Linked – What Great Remote Managers Do Differently
We talk about remote work being the big adjustment since 2020, but I think the places that have been successful with moving to be a more remote team, before and during the pandemic, are the ones that understood this:
“My study shows that employees began to appreciate the role of the manager more while working from home full-time in 2020. Having a manager was helpful, provided the managers shifted from managing time, activity, or physical presence to managing results and outcomes. Further, employees considered the managers to be even more of a key resource in getting the job done remotely. They expect their managers to devote more time and effort to removing interpersonal and work barriers, coordinating among many stakeholders, as well as coaching and orchestrating their performance. “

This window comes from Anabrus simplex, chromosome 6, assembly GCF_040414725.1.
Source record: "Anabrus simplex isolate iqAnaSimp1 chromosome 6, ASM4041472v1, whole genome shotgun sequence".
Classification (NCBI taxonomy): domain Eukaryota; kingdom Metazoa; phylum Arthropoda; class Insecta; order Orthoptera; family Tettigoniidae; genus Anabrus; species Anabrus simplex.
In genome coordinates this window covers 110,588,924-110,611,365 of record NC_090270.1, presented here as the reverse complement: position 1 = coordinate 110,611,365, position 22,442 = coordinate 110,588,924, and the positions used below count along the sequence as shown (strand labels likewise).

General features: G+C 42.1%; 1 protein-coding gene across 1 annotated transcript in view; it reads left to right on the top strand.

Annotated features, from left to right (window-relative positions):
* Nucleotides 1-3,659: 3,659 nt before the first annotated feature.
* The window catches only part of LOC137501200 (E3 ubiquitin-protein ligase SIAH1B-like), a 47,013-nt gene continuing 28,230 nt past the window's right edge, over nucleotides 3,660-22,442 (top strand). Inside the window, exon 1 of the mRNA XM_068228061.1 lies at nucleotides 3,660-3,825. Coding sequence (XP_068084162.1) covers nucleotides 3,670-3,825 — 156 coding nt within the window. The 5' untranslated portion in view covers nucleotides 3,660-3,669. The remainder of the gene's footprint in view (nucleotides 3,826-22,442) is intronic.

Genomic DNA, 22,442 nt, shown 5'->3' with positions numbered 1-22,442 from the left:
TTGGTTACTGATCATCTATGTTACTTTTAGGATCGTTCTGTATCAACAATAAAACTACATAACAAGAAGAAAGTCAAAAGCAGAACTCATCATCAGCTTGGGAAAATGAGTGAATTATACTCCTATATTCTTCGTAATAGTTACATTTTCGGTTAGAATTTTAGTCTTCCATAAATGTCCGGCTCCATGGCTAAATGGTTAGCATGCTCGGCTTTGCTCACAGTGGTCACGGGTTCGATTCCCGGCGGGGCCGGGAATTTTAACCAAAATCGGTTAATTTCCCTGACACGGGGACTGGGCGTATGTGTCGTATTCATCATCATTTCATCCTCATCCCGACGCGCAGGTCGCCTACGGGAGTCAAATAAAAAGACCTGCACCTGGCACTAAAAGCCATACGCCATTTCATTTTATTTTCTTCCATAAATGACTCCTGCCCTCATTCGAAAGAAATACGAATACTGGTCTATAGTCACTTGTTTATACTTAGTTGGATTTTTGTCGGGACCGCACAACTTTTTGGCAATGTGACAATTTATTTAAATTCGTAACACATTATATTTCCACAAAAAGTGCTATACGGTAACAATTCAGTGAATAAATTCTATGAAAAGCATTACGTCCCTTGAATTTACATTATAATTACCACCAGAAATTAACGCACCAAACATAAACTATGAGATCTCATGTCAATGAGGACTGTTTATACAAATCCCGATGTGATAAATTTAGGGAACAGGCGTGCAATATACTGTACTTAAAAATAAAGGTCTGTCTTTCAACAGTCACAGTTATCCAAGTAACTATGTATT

If your manager is capable of measuring outcomes instead of the time they see you working, and as they assist them in reaching those outcomes by clearing the decks of obstacles, the team can be successful no matter where anyone happens to be doing that work, as long as it’s work that doesn’t require a physical presence.
When managers are unable to do that and rely instead on managing by enforcing rules about hours worked, time in seats, face time in office encounters, and other measurements that are not outcomes, the less likely the team is to be able to work in the most efficient way possible, even if they do all happen to end up back in an office.
If you haven’t taught your managers how to do more than measure time in seats, you’ve done everyone a disservice, especially those same workers who performed so well for you remotely that you’ve rewarded them by making them return to what they did before.
That’s not smart.
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